Under ordinary circumstances, if a married woman is raped, the halakha recognizes that the forbidden sexual act happened against her will and she remains permitted to her husband. A particularly painful situation arises if the woman who is raped is married to a kohen. In such a case halakha requires the couple to divorce, since as a kohen, the husband is not allowed to be married to a woman who has had a forbidden sexual encounter – which has happened to his wife, even though it was not her fault in any way.
Our Gemara quotes a teaching of Rav Sheshet, which says that if a married woman whose husband was not a kohen was raped, even though she can remain married to her husband, she cannot marry a kohen in the future, should she become widowed. This discussion revolves around the way the Sages define the term zona – one of the women that a kohen cannot marry (see 21:7). Although the term zona usually is translated as a harlot – a woman who makes herself available to men for sexual pleasure – it is clear that the Sages did not understand the term in that way. As noted above, they defined a zona as a woman who has had a sexual encounter with someone who is forbidden to her – i.e. someone who she would theoretically be unable to marry. Nevertheless, this is a distinction to be made between an issur erva – an incestuous relationship, and eshet ish – an adulterous one. In the former case, the prohibition stems from the inherent personal status, the relationship between the two people; in the latter case the prohibition stems from the fact that she is married to another man, a personal choice that exists as long as the marriage does and can be undone by divorce or by the death of her husband.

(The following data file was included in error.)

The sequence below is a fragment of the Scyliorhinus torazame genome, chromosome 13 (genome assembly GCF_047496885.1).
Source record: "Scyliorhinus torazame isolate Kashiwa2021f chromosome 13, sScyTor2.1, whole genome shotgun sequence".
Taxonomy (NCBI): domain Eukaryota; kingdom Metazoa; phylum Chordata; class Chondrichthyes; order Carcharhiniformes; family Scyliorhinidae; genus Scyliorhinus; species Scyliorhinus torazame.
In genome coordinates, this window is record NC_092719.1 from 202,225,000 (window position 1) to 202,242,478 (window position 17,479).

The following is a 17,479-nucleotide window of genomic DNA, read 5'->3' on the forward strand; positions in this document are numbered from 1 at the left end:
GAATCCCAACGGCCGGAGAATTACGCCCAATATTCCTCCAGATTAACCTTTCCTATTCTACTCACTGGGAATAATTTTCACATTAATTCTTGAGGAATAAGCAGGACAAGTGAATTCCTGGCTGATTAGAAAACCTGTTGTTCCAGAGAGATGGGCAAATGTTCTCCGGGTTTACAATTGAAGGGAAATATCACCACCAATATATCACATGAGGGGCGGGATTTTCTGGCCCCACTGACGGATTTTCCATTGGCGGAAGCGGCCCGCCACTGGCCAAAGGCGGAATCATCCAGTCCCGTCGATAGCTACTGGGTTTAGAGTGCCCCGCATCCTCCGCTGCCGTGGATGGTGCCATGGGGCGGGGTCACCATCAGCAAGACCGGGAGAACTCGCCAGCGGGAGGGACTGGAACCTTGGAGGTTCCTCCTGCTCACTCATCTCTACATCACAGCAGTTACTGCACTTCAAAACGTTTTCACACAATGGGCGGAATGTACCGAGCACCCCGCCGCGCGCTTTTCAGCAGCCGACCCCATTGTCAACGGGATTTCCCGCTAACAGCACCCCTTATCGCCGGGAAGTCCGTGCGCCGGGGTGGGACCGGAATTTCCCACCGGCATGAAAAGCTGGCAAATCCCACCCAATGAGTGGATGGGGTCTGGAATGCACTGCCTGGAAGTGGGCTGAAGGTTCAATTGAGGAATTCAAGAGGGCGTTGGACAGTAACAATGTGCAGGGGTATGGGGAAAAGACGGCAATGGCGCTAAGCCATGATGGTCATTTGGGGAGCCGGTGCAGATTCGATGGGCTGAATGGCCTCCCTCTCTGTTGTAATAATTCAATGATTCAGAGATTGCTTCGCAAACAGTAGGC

Thus, the concept of zona, as applied to a married woman, is that of a woman who has abrogated the trust and relationship that existed between her and her husband. According to this line of reasoning, it appears reasonable to suggest that a married woman who was raped does not become a zona at all, since no trust was broken in such a case. Thus the Rashba argues that, were it not for Rav Sheshet’s ruling, we would have permitted a woman who was raped to marry a kohen, since she cannot be considered a zona.